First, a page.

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Facebook Post Juror Gets Fined, Removed, Assigned Homework 539

Posted by CmdrTaco
from the i'll-do-it-tomorrow dept.
eldavojohn writes "A Michigan judge removed a juror after a Facebook comment and also fined her $250 and required her to write a five-page paper about the constitutional right to a fair trial. The juror was 'very sorry' and the judge chastised her, saying, 'You violated your oath. You had decided she was already guilty without hearing the other side.'"
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Facebook Post Juror Gets Fined, Removed, Assigned Homework

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  • by Anonymous Coward on Thursday September 02, 2010 @11:34AM (#33451338)

    As much as I hate Facebook and love to take any opportunity to bash it, I very much agree with you.

    I have served on juries, in and most cases my fellow jurors had already made up their minds well before both sides presented their case.

  • Re:5 page paper? (Score:3, Interesting)

    by delinear (991444) on Thursday September 02, 2010 @11:45AM (#33451574)
    Everyone knows humans make knee jerk assumptions about people. Everyone should also know that, if you're sitting on a jury, you don't post those knee jerk assumptions on Facebook - it highlights the mockery of the fair trial process, and judges don't like that at all.
  • Re:Unasked Question (Score:5, Interesting)

    by kent_eh (543303) on Thursday September 02, 2010 @11:51AM (#33451694)
    I find it disturbing that anyone in the courtroom (or associated with the process) even knows the names of the jurors.
    When I was a juror we were assigned numbers before we even arrived at the court for selection. AFAIK the judge didn't even know our names.
    During selection, we were asked if we knew the accused, the victim, any of the lawyers, the police officers involved, or any of the witnesses (and their names were listed) or if we had any dealings with anyone in the small town that they had all come from. Any of those would make you not able to sit on the jury for this case.
    We were also strongly warned not to speak about the details of the trial with anyone other than the other jurors. Ever.

    Of course, that''s the Canadian court system. In other countries, YMMV.
  • by Fuseboy (414663) on Thursday September 02, 2010 @12:00PM (#33451896) Homepage

    Given recent articles about snap decisions (apparently deciding if you think a gal's hot, or your emotional reaction to a web site both take a fraction of a second), perhaps all this woman was doing was revealing an uncomfortable truth about the justice system. Could it be that jurors reach their decision in the first few minutes (or less) and everything that follows just loads them up with ammunition to form their rationalizations?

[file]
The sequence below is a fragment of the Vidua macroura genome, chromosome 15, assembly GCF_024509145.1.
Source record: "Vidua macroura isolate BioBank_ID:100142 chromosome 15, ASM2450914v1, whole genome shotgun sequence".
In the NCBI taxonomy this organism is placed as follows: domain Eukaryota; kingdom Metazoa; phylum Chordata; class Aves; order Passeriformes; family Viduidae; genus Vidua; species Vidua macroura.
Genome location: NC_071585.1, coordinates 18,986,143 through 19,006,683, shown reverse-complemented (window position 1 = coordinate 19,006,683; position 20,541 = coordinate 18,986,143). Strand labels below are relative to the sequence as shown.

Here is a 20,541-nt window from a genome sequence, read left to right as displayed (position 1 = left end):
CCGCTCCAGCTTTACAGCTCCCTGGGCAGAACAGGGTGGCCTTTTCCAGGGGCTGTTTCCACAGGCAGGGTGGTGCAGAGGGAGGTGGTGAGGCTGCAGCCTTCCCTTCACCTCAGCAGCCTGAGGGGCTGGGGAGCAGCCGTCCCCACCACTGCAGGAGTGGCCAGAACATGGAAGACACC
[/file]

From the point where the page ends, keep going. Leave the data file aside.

• by imthesponge (621107) on Thursday September 02, 2010 @12:11PM (#33452112)

    People can't change their minds now? Of course a juror is going to think the defendant is guilty after hearing the prosecution. If she didn't think so, the prosecution wouldn't be doing their job.

  • by BobMcD (601576) on Thursday September 02, 2010 @12:23PM (#33452364)

    Don't people know all defendants are guilty period?

    I mean, c'mon. If they're on trial that means we got them. :P

    I know you're joking, but I'd like to point out that there's a rather natural reason why the system is slanted against the defendant:

    It's expensive and overloaded.

    As a prosecutor you wouldn't want to waste resources on a fishing expedition. You'll need a case, and whether fabricated out of whole cloth or genuine, it really ought to be a good enough case to convince at least SOME of the jurors by the time you are finished presenting it. If not, then it is too soon to go to trial, isn't it?

  • Re:5 page paper? (Score:3, Interesting)

    by Anonymous Cowpat (788193) on Thursday September 02, 2010 @12:28PM (#33452468) Journal

    all citizens agree to all laws. Not random people who get extra rules foisted on them for varying lengths of time which can get them jailed without a proper trial if they break them.

  • Re:5 page paper? (Score:4, Interesting)

    by Lumpy (12016) on Thursday September 02, 2010 @12:36PM (#33452660) Homepage

    You dont know much about the process do you.

    you AGREED to it when you signed up to vote. That is where they pull jury choices from Voter records.

    Here in michigan they use TWO. Drivers license records and Voter records. If you do NOT agree to being on a jury, then dont have a drivers license and dont register to vote.

    This is spelled out clearly in the State and Federal EULA you agreed to when you became a US citizen.

    Let me guess, you are one of those people that knows NOTHING about your rights, and responsibilities as set forth by your Laws and constitution.